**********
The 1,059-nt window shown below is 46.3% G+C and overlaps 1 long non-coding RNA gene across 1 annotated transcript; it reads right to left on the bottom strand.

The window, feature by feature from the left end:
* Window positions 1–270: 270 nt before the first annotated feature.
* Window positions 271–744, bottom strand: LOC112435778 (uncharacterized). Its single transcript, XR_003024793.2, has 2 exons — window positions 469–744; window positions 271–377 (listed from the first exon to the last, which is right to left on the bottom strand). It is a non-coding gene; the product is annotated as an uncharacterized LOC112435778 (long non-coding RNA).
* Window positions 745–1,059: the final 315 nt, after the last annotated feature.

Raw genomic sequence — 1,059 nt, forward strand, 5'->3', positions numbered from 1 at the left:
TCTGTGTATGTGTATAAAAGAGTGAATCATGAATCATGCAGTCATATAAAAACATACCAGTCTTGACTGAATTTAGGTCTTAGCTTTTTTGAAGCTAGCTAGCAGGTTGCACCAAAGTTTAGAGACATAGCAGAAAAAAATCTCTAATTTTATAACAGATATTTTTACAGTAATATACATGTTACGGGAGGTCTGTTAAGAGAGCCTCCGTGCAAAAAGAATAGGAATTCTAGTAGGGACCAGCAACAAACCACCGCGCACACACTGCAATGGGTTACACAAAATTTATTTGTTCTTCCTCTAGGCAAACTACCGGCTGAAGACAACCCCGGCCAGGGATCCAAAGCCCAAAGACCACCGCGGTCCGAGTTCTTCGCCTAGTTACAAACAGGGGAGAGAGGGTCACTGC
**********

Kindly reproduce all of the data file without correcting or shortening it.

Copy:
The 1,059-nt window shown below is 46.3% G+C and overlaps 1 long non-coding RNA gene across 1 annotated transcript; it reads right to left on the bottom strand.

The window, feature by feature from the left end:
* Window positions 1–270: 270 nt before the first annotated feature.
* Window positions 271–744, bottom strand: LOC112435778 (uncharacterized). Its single transcript, XR_003024793.2, has 2 exons — window positions 469–744; window positions 271–377 (listed from the first exon to the last, which is right to left on the bottom strand). It is a non-coding gene; the product is annotated as an uncharacterized LOC112435778 (long non-coding RNA).
* Window positions 745–1,059: the final 315 nt, after the last annotated feature.

Raw genomic sequence — 1,059 nt, forward strand, 5'->3', positions numbered from 1 at the left:
TCTGTGTATGTGTATAAAAGAGTGAATCATGAATCATGCAGTCATATAAAAACATACCAGTCTTGACTGAATTTAGGTCTTAGCTTTTTTGAAGCTAGCTAGCAGGTTGCACCAAAGTTTAGAGACATAGCAGAAAAAAATCTCTAATTTTATAACAGATATTTTTACAGTAATATACATGTTACGGGAGGTCTGTTAAGAGAGCCTCCGTGCAAAAAGAATAGGAATTCTAGTAGGGACCAGCAACAAACCACCGCGCACACACTGCAATGGGTTACACAAAATTTATTTGTTCTTCCTCTAGGCAAACTACCGGCTGAAGACAACCCCGGCCAGGGATCCAAAGCCCAAAGACCACCGCGGTCCGAGTTCTTCGCCTAGTTACAAACAGGGGAGAGAGGGTCACTGC